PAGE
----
Last week, the New York State attorney general’s office uncovered another example of what appeared to be widespread fraud in the dietary supplement industry. The office accused four of the country’s biggest retail stores of selling herbal products that in many cases were contaminated or did not contain any of the herb listed on the label.
For many readers, the news raised an urgent question: Which supplements can I trust?
Experts say that there is no guarantee that supplements will do what they say they do, or that they are safe or won’t interact with any medications you may be taking. But there are several steps people can take to give themselves some reassurance that at least some of the supplements they buy actually contain what they advertise on the label – and nothing else.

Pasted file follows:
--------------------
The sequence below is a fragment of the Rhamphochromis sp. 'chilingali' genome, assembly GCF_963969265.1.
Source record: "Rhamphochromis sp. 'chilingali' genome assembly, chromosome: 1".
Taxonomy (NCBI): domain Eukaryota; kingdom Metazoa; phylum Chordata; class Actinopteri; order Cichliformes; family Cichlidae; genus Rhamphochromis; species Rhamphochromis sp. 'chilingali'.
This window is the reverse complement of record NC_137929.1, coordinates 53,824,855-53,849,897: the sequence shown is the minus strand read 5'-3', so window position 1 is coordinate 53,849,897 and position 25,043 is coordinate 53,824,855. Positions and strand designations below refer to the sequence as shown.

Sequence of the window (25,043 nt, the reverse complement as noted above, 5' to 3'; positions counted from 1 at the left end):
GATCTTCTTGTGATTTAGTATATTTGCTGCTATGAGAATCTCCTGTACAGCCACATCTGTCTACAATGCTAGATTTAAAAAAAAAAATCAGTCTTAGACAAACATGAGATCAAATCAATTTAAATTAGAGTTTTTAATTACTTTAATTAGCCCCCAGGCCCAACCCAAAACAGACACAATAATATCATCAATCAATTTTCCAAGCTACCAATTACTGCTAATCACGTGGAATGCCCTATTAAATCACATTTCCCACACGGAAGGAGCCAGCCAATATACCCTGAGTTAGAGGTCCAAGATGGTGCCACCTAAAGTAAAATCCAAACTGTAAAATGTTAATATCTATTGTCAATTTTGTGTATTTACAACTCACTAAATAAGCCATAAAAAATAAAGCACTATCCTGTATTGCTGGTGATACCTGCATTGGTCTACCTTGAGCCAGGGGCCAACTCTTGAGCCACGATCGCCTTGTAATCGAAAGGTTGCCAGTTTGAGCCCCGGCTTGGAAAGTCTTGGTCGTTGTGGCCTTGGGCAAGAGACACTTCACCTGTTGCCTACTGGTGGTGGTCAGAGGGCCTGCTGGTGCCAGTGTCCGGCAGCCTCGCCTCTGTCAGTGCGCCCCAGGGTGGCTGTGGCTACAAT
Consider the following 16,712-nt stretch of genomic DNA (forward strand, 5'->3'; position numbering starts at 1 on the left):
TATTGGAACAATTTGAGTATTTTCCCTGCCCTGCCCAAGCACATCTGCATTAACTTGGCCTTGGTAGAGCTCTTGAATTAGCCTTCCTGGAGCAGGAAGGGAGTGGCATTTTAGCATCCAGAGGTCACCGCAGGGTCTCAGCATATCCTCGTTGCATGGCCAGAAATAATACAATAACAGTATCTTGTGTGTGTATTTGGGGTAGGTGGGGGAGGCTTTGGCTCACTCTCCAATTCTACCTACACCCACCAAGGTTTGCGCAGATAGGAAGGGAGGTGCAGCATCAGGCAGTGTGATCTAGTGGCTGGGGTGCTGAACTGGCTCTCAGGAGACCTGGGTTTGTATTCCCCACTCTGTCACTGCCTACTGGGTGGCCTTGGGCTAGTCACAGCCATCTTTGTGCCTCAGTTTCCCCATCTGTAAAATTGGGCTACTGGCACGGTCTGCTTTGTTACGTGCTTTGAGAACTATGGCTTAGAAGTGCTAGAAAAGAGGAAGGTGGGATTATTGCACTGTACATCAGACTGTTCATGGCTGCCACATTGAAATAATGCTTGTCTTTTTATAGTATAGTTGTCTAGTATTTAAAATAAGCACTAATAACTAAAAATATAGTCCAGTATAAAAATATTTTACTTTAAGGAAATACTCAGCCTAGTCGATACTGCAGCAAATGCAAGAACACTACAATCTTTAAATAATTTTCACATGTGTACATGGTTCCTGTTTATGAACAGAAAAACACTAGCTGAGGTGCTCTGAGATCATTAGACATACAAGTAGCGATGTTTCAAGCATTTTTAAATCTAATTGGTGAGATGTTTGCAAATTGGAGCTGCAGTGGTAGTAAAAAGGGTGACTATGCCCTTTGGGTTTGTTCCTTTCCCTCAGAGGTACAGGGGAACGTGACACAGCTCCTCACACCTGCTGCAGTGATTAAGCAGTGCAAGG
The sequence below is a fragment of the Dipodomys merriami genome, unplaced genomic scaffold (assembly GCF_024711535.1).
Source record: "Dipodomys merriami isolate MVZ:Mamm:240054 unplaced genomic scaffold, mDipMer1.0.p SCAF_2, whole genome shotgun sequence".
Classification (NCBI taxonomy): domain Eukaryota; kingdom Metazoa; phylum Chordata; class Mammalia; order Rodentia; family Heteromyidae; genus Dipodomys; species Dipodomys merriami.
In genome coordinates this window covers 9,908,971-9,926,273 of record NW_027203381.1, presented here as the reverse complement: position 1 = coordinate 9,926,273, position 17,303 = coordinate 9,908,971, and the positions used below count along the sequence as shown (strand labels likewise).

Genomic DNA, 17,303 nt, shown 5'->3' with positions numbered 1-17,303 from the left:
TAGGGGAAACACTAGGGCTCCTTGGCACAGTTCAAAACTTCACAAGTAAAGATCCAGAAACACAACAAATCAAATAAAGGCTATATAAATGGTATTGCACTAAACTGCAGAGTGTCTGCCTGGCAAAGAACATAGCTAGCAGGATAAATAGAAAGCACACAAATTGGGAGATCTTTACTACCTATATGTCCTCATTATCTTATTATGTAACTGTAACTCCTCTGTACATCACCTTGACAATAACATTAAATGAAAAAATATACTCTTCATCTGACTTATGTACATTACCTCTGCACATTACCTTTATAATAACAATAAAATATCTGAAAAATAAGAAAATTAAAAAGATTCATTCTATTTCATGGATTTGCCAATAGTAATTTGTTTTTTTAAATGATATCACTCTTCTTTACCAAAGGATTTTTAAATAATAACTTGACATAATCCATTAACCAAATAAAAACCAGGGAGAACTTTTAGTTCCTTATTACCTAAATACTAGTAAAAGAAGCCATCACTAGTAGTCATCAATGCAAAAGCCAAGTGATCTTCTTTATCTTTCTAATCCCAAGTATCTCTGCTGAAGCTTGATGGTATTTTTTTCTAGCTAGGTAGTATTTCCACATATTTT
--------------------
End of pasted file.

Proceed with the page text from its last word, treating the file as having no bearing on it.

For one, you can look for products that receive a seal of approval from the United States Pharmacopeial Convention, an independent, nonprofit organization of scientists that sets high standards for medicine, food ingredients and dietary supplements. The United States Pharmacopeia has a voluntary program through which supplement companies can have their products and facilities tested and reviewed.
Companies whose supplements meet the group’s standards – which ensure purity, identity and potency, among other things – are allowed to carry an official “USP Verified” seal on their labels. The group maintains an evolving list of the brands that have received its seal and the places where they can be purchased.
Source: The New York Times